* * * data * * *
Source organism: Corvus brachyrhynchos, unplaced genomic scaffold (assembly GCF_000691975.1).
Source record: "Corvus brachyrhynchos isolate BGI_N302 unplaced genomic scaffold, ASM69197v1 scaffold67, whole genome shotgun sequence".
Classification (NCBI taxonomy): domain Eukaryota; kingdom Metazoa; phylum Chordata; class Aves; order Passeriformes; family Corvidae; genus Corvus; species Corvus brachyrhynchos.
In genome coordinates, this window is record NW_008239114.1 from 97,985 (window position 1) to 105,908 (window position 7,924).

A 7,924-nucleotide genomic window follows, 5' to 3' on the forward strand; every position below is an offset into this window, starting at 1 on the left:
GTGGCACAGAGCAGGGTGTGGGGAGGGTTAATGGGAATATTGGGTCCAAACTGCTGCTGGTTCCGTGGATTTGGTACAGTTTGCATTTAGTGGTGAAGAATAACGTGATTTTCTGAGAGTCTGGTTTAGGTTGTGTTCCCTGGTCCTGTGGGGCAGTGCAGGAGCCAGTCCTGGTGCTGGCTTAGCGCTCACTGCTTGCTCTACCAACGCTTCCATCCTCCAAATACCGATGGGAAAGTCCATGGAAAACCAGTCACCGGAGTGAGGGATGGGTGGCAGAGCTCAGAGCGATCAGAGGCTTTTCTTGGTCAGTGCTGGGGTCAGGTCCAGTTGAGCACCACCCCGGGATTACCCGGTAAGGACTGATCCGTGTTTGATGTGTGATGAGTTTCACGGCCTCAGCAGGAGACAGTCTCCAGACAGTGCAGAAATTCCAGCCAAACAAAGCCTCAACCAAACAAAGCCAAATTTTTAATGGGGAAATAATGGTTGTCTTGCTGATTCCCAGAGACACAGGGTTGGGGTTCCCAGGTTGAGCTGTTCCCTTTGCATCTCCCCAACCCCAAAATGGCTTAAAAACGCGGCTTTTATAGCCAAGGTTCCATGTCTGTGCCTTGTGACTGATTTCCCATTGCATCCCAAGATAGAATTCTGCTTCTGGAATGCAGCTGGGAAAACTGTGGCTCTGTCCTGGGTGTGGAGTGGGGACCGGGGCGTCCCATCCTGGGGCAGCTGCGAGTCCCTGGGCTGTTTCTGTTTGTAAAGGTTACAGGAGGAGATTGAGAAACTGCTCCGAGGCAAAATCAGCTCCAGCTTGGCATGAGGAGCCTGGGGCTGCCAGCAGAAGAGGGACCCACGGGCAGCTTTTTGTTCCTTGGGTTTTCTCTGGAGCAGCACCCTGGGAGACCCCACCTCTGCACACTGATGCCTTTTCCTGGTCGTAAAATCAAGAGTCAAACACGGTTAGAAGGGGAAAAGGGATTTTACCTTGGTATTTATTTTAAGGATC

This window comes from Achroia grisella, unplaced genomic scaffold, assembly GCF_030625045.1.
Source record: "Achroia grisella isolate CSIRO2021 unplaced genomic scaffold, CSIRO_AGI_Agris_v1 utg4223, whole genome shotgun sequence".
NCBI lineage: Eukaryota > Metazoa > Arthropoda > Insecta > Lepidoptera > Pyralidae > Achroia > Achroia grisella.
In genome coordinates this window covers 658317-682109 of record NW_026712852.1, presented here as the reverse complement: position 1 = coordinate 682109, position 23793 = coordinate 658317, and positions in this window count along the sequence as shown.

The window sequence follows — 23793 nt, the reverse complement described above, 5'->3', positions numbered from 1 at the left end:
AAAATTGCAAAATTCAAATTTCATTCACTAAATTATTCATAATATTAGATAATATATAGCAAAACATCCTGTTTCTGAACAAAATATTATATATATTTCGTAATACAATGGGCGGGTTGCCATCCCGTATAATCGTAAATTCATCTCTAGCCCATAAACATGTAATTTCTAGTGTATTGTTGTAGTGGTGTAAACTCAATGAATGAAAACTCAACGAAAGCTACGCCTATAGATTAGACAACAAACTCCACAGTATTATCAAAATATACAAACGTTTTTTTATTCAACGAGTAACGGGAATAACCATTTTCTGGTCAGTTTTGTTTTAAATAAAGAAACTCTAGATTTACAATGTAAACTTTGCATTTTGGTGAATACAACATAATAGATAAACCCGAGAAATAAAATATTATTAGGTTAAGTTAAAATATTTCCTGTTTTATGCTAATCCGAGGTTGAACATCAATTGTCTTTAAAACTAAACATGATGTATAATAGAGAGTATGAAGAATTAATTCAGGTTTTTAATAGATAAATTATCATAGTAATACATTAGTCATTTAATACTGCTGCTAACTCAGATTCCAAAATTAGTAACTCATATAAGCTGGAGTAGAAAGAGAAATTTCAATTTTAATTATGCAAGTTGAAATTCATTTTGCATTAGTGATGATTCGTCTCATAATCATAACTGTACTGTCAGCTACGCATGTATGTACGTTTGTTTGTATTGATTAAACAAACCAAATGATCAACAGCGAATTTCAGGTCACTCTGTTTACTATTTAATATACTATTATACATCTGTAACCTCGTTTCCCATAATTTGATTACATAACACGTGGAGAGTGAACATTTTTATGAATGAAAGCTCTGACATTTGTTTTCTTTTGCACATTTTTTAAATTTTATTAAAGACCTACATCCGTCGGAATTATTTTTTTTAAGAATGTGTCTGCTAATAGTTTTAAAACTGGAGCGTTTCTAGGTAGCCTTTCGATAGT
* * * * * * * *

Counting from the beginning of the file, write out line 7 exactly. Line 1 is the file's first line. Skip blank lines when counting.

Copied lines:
This window comes from Achroia grisella, unplaced genomic scaffold, assembly GCF_030625045.1.